Algorithm for early diagnosis of Alzheimer's disease
Artificial intelligence is able to detect changes in the brain several years before the onset of symptoms of Alzheimer's disease
Marina Astvatsaturyan, Echo of Moscow
A computer program using noninvasive magnetic resonance imaging data reveals changes in the connections between different parts of the brain, and this is possible at least ten years before the diagnosis of Alzheimer's disease is made - the main cause of senile dementia, leading to loss of memory and cognitive functions.
Different research groups in different countries are looking for methods for the earliest possible diagnosis of the disease. Although there is currently no cure for Alzheimer's disease, the drugs being created are more likely to be more effective the sooner the patient starts taking them. Early diagnosis will also allow you to start changing your lifestyle earlier in order to slow down the progress of the disease.
For early diagnosis of Alzheimer's disease Nicola Amoroso, Marianne La Rocca (Marianna La Rocca) and their colleagues from The University of Bari in Italy has developed a machine learning algorithm that recognizes structural changes in the brain caused by the disease.
To begin with, they trained the algorithm using 67 brain tomograms, 38 of them belonged to patients with Alzheimer's disease, and 29 belonged to healthy people. The source of the scan data was the database of a multicenter study called the Alzheimer's Disease Neuroimaging Initiative at the University of Southern California in Los Angeles.
The idea of the training was for the algorithm to master the exact classification and be able to distinguish a sick brain from a healthy one. Each tomogram was divided into small sections and the neural connections between them were analyzed without any assumptions about the ideal size of the sections for diagnosis. Thus, it was found that the most accurate classification of the disease by the algorithm is obtained when the volume of the compared brain regions is in the range from 2250 to 3200 cubic millimeters, which successfully coincided with the size of the anatomical structures associated with the disease – the amygdala and the hippocampus.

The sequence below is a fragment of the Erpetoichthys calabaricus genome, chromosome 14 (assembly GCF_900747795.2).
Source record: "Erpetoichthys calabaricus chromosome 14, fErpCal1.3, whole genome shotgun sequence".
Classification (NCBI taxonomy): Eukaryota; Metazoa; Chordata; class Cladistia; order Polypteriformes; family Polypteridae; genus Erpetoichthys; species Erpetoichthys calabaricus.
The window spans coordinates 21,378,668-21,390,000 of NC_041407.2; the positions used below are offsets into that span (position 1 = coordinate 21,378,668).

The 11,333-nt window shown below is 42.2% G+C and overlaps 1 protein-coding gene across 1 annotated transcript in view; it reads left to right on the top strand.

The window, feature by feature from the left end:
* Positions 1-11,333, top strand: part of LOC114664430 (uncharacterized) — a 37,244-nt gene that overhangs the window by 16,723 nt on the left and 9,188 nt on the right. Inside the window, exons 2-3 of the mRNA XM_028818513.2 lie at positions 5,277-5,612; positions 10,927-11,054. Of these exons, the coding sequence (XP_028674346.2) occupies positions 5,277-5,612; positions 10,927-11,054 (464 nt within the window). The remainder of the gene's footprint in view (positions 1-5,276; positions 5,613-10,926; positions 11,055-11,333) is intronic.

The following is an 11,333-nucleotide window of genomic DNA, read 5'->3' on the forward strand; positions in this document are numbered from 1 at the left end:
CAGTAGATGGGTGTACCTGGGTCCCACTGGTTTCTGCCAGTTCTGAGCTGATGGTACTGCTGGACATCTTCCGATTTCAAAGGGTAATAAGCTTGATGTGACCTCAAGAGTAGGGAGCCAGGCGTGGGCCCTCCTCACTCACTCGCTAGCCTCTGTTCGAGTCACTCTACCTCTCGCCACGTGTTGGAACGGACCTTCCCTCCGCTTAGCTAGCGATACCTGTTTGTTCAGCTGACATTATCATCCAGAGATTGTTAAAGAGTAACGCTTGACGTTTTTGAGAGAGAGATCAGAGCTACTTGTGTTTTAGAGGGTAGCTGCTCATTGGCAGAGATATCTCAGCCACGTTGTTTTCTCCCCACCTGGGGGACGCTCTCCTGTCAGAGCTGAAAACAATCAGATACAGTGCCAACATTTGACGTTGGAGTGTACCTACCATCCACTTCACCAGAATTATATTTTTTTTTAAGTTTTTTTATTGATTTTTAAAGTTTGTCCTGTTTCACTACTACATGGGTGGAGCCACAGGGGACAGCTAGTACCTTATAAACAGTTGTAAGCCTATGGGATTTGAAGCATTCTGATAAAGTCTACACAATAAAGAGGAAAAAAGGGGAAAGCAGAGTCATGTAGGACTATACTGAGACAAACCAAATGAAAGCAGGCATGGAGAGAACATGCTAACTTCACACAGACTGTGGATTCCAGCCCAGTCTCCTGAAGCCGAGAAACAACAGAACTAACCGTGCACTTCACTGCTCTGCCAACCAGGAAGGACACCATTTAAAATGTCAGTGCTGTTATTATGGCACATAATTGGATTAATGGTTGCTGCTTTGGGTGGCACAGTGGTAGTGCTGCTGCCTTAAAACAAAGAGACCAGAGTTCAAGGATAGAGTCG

Then the scientists tested the algorithm on the second portion of tomograms from 148 people: 52 healthy, 48 patients with Alzheimer's disease and 48 with moderate cognitive impairment, who developed the disease later – in the range from 2.5 to nine years. The accuracy with which artificial intelligence distinguished a healthy brain from one affected by Alzheimer's disease was 86 percent.
The results of Italian scientists are presented on the arXiv preprint server (Brain structural connectivity atrophy in Alzheimer's disease).
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